A sample of our work is below. You can see more on the Flax page of ISSUU

Walking in Circles – poetry walksguide for walks

Seed Haiku
Another collaboration with Maya Chowdhry
http://vimeo.com/25316376

I continue to edit anthologies created in workshops and with fellow writers.

Most recently, Solstice, with Rebecca Bilkau.
An anthology of hours. Twenty four poems clocking the twenty four hours of the longest day in 2012. This ‘hinge’ of the year is tracked by transience, evident in the views of street lamps, hedgerows, cafes, the rising light, swallows, rain, and ultimately the growing dark, its rituals, noises, pathways disappearing ahead.

Poems from Helen Ivory, Andrew McMillan, Wayne Burrows, Jane Routh, Seni Seniviratne, Maya Chowdhry, David Tait and many more.

Front Cover-page-001

Mentor

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Between the mentor and the mentee is the work. As a mentor my interest lies in working with you to achieve your writing goals.

I will be a thorough and careful reader of your work; a supportive and empathetic communicator. Your work is yours – and my approach is to enable the growth of your work as you envisage it.

Maybe we won’t always work on the writing, focusing instead on your writing self, on your process, practice and resilience. I hope to help you learn to negotiate tricky periods in your writing life, so you feel more confident in your work and creative processes.

In the main, the mentoring meets will be monthly, face to face or virtually, to discuss your writing (the amount to be arranged between us) and if applicable other aspects of your work, such as time management, motivation, confidence, goal-setting etc.

At the end of the mentoring, you will have a clear idea of what you have achieved and a plan of where to go next.

What does it Cost? and Other Answers

I charge £150 per meeting, including the reading and research time.

Each meeting will be an hour and a half long. I’m based in the North West of England and if you can travel here, we can meet in person. If that’s not possible, for the same price I offer distance mentoring by email, phone or Skype.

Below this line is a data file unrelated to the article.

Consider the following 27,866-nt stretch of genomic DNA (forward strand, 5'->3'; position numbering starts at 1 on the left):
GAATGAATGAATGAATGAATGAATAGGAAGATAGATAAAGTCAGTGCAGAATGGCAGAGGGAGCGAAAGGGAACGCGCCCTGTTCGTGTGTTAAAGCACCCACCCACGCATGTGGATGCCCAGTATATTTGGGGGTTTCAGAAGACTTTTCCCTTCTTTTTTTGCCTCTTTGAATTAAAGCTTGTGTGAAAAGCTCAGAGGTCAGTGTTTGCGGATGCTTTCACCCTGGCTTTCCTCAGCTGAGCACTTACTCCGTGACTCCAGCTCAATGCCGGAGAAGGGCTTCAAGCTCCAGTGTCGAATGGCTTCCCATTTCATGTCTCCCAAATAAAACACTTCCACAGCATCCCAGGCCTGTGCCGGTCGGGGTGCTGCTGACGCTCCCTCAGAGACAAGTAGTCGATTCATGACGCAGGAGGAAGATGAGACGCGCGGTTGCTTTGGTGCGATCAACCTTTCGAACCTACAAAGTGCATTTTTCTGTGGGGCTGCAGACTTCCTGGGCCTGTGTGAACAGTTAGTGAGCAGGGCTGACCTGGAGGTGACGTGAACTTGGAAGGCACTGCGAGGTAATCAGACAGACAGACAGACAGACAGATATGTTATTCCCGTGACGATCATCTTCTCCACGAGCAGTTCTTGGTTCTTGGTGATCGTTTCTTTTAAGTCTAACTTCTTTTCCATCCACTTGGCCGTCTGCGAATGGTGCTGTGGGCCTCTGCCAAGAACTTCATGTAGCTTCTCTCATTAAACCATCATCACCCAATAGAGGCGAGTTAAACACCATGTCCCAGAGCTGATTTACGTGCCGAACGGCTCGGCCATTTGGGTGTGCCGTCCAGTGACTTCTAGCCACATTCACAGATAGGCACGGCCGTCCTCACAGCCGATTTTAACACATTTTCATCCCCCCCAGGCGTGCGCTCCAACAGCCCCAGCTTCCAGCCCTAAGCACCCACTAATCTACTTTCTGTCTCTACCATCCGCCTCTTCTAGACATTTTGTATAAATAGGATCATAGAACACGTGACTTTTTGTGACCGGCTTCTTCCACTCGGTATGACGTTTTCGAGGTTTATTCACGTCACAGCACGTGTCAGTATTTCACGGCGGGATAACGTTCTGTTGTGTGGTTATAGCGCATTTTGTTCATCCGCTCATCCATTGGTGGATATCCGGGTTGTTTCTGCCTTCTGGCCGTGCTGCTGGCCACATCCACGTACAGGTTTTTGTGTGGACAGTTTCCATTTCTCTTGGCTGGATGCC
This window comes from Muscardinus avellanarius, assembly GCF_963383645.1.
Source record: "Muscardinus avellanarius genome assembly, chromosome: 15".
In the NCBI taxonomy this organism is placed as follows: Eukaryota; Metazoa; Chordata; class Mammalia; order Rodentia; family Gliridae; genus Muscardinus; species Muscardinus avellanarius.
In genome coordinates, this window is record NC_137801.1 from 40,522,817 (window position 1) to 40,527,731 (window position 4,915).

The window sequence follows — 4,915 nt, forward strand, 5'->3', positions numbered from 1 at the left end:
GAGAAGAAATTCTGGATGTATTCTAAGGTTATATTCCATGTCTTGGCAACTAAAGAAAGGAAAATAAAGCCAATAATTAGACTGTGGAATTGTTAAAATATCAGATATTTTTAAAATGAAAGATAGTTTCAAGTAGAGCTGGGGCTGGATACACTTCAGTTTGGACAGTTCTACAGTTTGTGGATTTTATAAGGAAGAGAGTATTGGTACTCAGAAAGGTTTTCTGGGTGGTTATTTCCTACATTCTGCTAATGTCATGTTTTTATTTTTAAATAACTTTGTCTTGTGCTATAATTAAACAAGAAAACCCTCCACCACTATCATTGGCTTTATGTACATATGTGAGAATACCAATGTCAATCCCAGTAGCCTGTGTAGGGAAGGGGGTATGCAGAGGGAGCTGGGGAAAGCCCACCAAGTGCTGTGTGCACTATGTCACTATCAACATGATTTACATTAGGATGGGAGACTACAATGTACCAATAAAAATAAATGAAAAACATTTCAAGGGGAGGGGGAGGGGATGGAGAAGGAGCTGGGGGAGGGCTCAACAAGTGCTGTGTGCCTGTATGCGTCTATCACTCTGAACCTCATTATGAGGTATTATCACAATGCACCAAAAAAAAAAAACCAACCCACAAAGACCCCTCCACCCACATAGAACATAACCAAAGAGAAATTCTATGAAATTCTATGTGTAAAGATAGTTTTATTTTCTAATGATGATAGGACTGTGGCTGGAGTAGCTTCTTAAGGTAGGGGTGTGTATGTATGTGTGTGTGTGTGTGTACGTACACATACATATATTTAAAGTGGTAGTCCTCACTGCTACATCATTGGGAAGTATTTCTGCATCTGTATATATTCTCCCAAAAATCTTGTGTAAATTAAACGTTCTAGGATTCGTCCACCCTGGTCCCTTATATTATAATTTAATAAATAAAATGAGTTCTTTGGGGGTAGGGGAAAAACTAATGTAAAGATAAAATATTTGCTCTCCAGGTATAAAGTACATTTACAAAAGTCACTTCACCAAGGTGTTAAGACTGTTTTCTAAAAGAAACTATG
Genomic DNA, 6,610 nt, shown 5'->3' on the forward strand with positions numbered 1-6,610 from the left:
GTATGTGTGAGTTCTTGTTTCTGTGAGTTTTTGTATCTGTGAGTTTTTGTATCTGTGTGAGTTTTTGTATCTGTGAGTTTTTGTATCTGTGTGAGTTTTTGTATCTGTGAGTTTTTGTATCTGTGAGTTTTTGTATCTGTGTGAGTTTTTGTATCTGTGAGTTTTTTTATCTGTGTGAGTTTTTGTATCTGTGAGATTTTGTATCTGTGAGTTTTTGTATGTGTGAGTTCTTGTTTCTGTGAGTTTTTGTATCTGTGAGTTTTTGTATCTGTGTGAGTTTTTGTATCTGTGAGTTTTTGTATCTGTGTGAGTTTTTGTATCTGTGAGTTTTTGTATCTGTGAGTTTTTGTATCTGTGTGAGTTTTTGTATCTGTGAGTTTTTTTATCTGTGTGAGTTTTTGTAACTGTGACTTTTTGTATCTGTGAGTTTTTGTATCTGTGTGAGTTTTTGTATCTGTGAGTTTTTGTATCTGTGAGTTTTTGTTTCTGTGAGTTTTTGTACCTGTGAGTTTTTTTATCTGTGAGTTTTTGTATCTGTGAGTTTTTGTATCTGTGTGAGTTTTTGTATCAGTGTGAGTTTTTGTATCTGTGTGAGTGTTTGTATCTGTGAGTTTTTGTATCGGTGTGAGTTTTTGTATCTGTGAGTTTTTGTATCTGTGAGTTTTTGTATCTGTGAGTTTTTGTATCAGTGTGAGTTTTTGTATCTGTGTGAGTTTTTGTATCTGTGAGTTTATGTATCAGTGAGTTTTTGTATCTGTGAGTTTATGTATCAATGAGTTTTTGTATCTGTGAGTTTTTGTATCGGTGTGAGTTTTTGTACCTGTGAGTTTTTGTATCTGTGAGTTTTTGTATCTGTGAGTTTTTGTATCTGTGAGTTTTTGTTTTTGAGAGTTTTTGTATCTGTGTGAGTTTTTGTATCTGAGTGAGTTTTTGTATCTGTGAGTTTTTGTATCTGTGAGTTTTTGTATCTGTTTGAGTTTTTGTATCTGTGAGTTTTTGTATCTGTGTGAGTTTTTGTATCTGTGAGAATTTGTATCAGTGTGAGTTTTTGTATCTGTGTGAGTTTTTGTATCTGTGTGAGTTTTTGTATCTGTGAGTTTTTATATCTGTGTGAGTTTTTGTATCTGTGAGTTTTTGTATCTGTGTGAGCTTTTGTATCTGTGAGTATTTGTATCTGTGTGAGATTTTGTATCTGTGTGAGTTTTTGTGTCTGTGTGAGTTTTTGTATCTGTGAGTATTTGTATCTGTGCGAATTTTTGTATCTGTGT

I recommend monthly meetings, but this is negotiable.

I offer 10% discount to previous clients. If you feel you have a case for a lower rate, please get in touch.

I am also happy to advise you if you want to apply for ACE funding to support a mentoring project. Again, just get in touch.

Meeting and consultations cancelled with less than 48 hours notice are non-refundable. I’ll issue you with a contract before we begin.

 

Writing workshops

writing workshopsI have led writing workshops in adult education, prisons, primary schools, with undergraduates, for the  Continuing Education Department at Lancaster University,  on an annual week-long residential at The French House Experience, for the National Association of Writers in Education (NAWE) and The Poetry School (online) and many other short term and individual projects.

My particular interests lie in life and poetry writing. I have also led workshops on performance skills, writing from the body, self-publishing and editing.

I believe all workshops provide fertile ground for ideas and discussion and don’t expect people to produce final drafts or even work they may want to share. The workshop is precisely that: a place to explore, chisel and glue ideas. They offer the chance to hear what other writers write, read or think, to play and dip you toe into new waters and with any luck to leave stimulated, thinking thoughts you’d not had before, and confident in writing more.

What other people have said

Thanks for the talk. You were brill. All the students really enjoyed it and benefited a lot. So did I! It was really good to think about things in terms of what works for you individually.

Excellent tutor, fascinating subject!

One of the best managed/facilitated courses I have ever attended. Enhanced my listening to and respect of other people’s voices enormously.

I thought Sarah did a great job of keeping us on track and not preventing diversions. She clearly knows her stuff and how to deliver it.

Thank you, it has changed my life.

Sarah really is a genius. The way she got such a mixed bag of people to unlock their inner creativity was amazing.

Sarah, from the start, put everyone at their ease and used an amazing array of techniques and games to allow us all to tap into our own creativity.

Sarah was organised, approachable and clearly knowledgable about all aspects of creative writing and, importantly for me, the processes of creativity. I was inspired by the way she encouraged us to write for ourselves, be decisive and find our own meaning, rather than following rules, or relying too much on the opinions of writing groups.

Sarah Hymas is ingeniously clever as a creative writing tutor, and I thoroughly enjoyed her series of intense tasks and more informal parlour games, each a mind manipulation intent on making one use your imagination and freedom of expression. For me, Sarah was the perfect choice of tutor at the French  House Party Experience mini break, and would undoubtedly be equally ideal for all other such workshops.

Get in touch if you would like to discuss ideas for a workshop.
Email: sehymas at gmail dot com